This study explores salient issues related to the perceived professionalisation of a collective group of tourism business individuals called Savannah Guides. The guides’ philosophy is based on a collective sense of identity and recognition as an exclusive ecotourism organisation. This has been used as a means of positioning themselves in the competitive ecotourism market. Exclusivity and elitism are practiced by the guides to deny entry to individuals who do not conform to their organisational standards and codes of conduct. The organisation has regimented levels of attainment and can be considered as quasi-militaristic in its orientation. The guides present themselves to the public mainly through their individual tourism businesses. Emotional labour is one of the ways they interact with the public on their tours. They incorporate the emotional side of their interpretive work into their tourist products and tours, through the ways they impart both education and knowledge to the tourists. Concern for, and an extensive knowledge of the environment, are also components of their specialised form of guiding. Many of the guides see work in the ecotourism industry as a form of alternative employment, and as an option to the decline in rural employment. Others perceive a niche for this type of tourism and exploit the opportunity.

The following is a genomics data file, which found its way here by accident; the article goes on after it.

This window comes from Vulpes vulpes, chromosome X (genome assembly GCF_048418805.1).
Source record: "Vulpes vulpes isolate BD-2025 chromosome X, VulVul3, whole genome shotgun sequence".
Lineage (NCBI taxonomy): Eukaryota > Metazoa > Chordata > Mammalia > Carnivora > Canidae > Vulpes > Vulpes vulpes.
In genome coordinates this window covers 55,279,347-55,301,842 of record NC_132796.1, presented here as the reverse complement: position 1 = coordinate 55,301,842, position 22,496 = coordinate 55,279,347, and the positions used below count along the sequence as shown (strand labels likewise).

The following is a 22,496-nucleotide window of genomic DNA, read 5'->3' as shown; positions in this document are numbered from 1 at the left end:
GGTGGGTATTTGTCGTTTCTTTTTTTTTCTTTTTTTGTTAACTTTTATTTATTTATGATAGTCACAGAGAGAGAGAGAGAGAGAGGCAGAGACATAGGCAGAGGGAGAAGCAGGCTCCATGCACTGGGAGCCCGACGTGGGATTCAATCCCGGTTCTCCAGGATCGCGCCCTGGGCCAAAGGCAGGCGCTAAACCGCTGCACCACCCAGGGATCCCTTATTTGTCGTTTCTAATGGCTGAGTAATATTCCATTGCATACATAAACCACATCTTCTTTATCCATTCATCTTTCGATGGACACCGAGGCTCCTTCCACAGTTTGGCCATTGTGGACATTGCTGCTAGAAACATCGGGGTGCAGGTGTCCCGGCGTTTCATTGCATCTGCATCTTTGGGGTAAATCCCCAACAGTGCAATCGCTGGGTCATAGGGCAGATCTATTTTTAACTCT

Category 4 - CRC Research Income
SAANZ Conference 2008 : Multidisciplinary Sociology, 26-28 November 2008, St. Margaret's College, University of Otago, Dunedin, New Zealand.
Dunedin, New Zeland
Place of Publication
Dunedin, New Zealand
External Author Affiliations
Conference; Institute for Health and Social Science Research (IHSSR);
Name of Conference
Sociological Association of Australia and New Zealand. Conference.